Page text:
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IX. Thy gentle mother turned away to hide her face from

me, And murmured low of Heaven's behests, and bliss

attained by thee ;She would have chid me that I mourned a doom so

blest as thine, Had not her own deep grief burst forth in tears as

wild as mine!

X. We laid thee down in thy sinless rest, and from thine

infant brow Culled one soft lock of radiant hair-our only solace

now,Then placed around thy beauteous corse, flowers

not more fair and sweetTwin rose-buds in thy little hands, and jasmine at thy

feet.

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Though other offspring still be ours, as fair perchance

as thou, With all the beauty of thy cheek--the sunshine of the

brow,They never can replace the bud our early fondness

nurst, They may be lovely and beloved, but not like thee-the first!

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The First! How many a memory bright that one

sweet word can bring, Of hopes that blossomed, drooped, and died, in life's

delightful spring ;Of fervid feelings passed away-those early seeds of

bliss, That germinate in hearts unseared by such a world

as this!

XII.

My sweet ons., my sweet one, my Fairest and my

First ! When I thiuk of what thou mightst have been, my

heart is like to burst; But gleams of gladness through my gloom their

soothing radiance dart, And my sighs are hushed, my tears are dried, when I

turn to what thou art!

XIV. Pure as the snow-flake ere it falls and takes the stain

of earth, With not a taint of mortal life except thy mortal

birth, God bade thee early taste the spring for which sợ

many thirst, And bliss-eternal bliss—is tbine, my Fairest and my

First!

FRIENDS.

BY JAMES MONTGOMERY, Esg.

FRIEND after friend departs;

Who hath not lost a friend ?
There is no union here of hearts

That finds not here an end;
Were this frail world our final rest,
Living or dying none were blest.

Beyond the flight of time,

Beyond the reign of death,
There surely is some blessed clime

Where life is not a breath;
Nor life's affections transient fire,
Whose sparks fly upwards and expire !

There is a world above

Where parting is unknown;
A long eternity of love

Formed for the good alone;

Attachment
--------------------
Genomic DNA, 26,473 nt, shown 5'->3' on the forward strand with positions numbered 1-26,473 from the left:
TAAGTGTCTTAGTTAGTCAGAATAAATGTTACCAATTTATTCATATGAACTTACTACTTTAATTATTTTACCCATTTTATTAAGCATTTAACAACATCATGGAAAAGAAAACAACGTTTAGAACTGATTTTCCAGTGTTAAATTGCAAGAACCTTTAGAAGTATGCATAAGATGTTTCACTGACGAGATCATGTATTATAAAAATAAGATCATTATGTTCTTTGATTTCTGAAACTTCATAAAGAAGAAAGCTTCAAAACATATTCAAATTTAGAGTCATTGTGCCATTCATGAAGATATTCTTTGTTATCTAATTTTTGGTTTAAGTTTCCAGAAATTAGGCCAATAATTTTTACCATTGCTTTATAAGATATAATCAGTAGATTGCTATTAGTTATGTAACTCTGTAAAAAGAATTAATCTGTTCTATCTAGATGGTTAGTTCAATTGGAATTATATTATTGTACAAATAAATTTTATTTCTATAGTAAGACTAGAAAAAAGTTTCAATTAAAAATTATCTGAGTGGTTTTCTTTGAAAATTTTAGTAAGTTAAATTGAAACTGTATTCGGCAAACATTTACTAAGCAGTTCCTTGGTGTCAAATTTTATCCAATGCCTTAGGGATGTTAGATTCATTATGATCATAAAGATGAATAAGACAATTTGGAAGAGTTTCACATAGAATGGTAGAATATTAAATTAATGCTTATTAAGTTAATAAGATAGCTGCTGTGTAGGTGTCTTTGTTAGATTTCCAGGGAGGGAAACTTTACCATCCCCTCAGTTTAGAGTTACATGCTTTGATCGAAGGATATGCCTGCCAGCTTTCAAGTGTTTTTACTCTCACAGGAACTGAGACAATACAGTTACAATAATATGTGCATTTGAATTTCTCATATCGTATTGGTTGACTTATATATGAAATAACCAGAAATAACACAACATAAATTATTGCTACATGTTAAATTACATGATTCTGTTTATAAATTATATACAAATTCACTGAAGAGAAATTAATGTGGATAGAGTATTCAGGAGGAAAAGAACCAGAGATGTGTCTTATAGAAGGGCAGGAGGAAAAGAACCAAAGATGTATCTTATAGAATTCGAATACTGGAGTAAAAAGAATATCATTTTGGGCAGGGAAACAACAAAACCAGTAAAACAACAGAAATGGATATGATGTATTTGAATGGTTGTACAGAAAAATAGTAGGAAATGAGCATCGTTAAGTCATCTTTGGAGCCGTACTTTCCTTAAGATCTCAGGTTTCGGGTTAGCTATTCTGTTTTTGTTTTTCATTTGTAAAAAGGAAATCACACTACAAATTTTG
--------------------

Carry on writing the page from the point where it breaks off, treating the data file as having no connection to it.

And faith beholds the dying here
Translated to that glorious sphere!

Thus star by star declines,

Till all are past away ;
As morning high and higher shines

To pure and perfect day :
Nor sink those stars in empty night,
But hide themselves in Heaven's own light.

SONNET.

BY THE ARCHDEACON WRANGHAM.

Soiled, but with no inglorious dust, by tomes
Beseeming well the churchman to explore,
Of venerable Fathers, mid whose lore
From proof to proof the eye enraptured roams;
Or crimsoned with the blood, that spouts its foams
Where the frocked gladiators rave and roar-
How shall I my unworthy hand fling o'er
The gentle Lyre, or crop the muse's blooms ?
Ill may the fingers, by polemie thorn
Festered, essay the magic shell to sweep,
Or (all unused) the glittering wreath entwine: .
Yet will I, at thy bidding, brave the scorn
Of mightier bards, and climb proud Delphi's steep,
And lay my chaplet in loved Phæbus' shrine.

FIDELITY.

FROM THE SPANISH.

One eve of beauty, when the sun,

Was on the streams of Guadalquiver, To gold converting, one by one,

The ripples of the mighty river; Beside me on the bank was seated *A Seville girl with auburn hair, And eyes that might the world have cheated, · A wild, bright, wicked, diamond pair !

She stooped, and wrote upon the sand,

Just as the loving sun was going, With such a soft, small, shining hand,

I could have sworn 'twas silver flowing. Her words were three, and not one more,

What could Diana's motto be ? The Syren wrote upon the shore

"Death, not inconstancy!'

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